The Royal Geographical Society (with the Institute of British Geographers) conference took place in London (UK) this year and there were a couple of great sessions that I had the pleasure to attend. The Overtourism in Urban Contexts and Hopes and Troubles of New Urban Tourism sessions in particular were of interest in light of my own research agenda. These sessions pushed forward some of the current pressing debates about the impact of tourism on European cities. The role that digital technologies and platforms play in this was further emphasized in presentations by Claire Colomb, Fabian Frenzel, Thomas Frisch, Albert Arias-Sans, Paola Minoia and Ebru Harman Aslan. Discussant Maria Gravari-Barbas provided a wonderful summary of the sessions. By ways of conclusion Gravari-Barbas emphasized the need for more research on the everyday lived experiences of those who have (involuntary) become part of the digitally-enabled tourism economies that shape the urban landscape in such impactful ways.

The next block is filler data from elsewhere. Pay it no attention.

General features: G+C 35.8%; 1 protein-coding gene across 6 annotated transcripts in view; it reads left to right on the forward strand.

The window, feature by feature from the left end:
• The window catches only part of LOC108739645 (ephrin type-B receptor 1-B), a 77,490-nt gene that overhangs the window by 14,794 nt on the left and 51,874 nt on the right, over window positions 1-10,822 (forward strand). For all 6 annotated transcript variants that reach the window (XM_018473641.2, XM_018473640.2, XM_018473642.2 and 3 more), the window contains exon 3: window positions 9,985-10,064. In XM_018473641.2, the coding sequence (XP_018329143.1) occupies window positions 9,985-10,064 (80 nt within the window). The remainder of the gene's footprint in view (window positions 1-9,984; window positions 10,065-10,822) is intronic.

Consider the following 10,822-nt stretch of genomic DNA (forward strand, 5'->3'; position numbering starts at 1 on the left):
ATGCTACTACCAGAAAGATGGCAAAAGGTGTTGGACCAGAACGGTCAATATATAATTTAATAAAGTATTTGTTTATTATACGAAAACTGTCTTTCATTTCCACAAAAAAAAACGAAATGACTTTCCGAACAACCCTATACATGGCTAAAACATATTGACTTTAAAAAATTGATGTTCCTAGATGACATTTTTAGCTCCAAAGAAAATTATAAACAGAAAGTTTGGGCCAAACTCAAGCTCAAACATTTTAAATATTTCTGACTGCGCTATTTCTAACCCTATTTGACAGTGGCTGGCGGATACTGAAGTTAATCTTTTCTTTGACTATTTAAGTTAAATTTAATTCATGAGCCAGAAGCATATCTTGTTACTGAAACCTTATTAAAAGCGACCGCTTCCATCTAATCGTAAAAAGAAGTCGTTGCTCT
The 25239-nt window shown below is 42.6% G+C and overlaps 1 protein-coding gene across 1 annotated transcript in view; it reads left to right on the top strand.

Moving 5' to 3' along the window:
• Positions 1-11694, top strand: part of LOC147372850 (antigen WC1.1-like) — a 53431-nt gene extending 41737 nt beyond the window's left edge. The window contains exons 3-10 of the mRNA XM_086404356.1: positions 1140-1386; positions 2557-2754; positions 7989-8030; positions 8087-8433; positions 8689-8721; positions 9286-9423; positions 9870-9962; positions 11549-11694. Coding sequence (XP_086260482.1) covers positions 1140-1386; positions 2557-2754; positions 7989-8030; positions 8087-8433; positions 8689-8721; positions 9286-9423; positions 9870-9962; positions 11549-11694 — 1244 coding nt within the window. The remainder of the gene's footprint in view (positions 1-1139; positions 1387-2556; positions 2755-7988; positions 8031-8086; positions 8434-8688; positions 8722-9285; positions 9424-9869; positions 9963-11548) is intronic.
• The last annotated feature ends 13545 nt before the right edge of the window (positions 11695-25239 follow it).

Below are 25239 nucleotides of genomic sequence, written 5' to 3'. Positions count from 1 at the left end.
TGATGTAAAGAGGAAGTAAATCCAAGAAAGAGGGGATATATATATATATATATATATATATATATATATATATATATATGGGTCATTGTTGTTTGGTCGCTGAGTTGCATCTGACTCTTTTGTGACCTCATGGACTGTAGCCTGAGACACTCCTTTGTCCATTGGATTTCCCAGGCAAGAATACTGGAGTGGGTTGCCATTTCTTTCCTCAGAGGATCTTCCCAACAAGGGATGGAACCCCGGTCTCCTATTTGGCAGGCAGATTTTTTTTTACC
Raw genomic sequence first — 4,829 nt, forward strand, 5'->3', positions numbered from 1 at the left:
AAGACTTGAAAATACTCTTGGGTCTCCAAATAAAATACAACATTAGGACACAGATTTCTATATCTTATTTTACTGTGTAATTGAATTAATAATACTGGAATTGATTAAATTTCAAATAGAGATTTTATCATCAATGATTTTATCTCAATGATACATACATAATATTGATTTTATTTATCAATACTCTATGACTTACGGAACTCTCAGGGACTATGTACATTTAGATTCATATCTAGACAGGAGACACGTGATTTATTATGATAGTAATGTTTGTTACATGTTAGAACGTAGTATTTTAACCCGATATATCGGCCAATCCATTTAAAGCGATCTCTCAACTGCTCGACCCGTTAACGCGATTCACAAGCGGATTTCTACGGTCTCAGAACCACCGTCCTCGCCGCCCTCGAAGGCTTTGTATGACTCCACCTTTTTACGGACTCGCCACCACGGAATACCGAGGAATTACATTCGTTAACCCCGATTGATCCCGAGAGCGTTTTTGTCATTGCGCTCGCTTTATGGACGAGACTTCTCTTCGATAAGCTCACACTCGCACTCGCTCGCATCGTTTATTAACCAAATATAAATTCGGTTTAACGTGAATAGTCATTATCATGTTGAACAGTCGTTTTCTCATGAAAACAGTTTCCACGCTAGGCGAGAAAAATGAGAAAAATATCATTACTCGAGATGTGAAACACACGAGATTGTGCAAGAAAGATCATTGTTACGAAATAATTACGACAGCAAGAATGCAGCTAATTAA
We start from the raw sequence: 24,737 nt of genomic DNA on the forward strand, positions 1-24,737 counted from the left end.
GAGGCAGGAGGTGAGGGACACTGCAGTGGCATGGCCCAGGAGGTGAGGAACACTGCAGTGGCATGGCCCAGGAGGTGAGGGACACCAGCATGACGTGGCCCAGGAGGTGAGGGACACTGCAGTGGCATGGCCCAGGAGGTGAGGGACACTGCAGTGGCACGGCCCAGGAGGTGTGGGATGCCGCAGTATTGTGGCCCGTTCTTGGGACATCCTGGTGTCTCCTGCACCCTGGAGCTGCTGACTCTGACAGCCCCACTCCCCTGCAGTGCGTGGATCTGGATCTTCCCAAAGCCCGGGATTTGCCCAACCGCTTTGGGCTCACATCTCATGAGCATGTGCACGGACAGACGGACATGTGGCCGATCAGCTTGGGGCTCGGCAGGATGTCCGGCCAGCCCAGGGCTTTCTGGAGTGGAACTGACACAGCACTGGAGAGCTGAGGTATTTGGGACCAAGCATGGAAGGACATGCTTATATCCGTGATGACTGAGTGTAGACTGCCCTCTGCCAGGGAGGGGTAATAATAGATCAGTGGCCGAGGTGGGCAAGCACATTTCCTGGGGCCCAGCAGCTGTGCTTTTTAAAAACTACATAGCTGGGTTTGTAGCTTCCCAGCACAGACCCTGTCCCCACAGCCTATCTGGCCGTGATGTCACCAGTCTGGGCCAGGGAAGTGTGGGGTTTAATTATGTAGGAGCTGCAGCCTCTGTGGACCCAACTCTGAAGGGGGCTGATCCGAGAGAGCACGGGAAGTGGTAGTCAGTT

MQ colleague Claudio Minca delivers a presentation on ‘the Game’, a term used by refugees along the so-called Balkan Route to describe their attempts to informally cross the EU border. In dissecting the ambivalently playful connotations of this term Claudio reveals the troubling configurations of the EU border politics and of its formal and informal geopolitical arrangements.
MQ colleague Zahra Nasreen presents on the experiences of tenants finding shared housing in Sydney (Australia) using digital platforms. Zahra questions what the affordances of different platforms are, but also draws our attention to issues of overcrowding, discrimination and affordability. Follow Zahra on Twitter: @zahra_nasreen
MQ colleague Richard Carter-White delivers a stellar presentation in which he draws upon French philosopher Maurice Blanchot’s reading of the Eternal Return in the context of the Great East Japan Earthquake of March 2011 and subsequent tsunami and nuclear disasters. Follow Richard on Twitter: @RichCarterWhite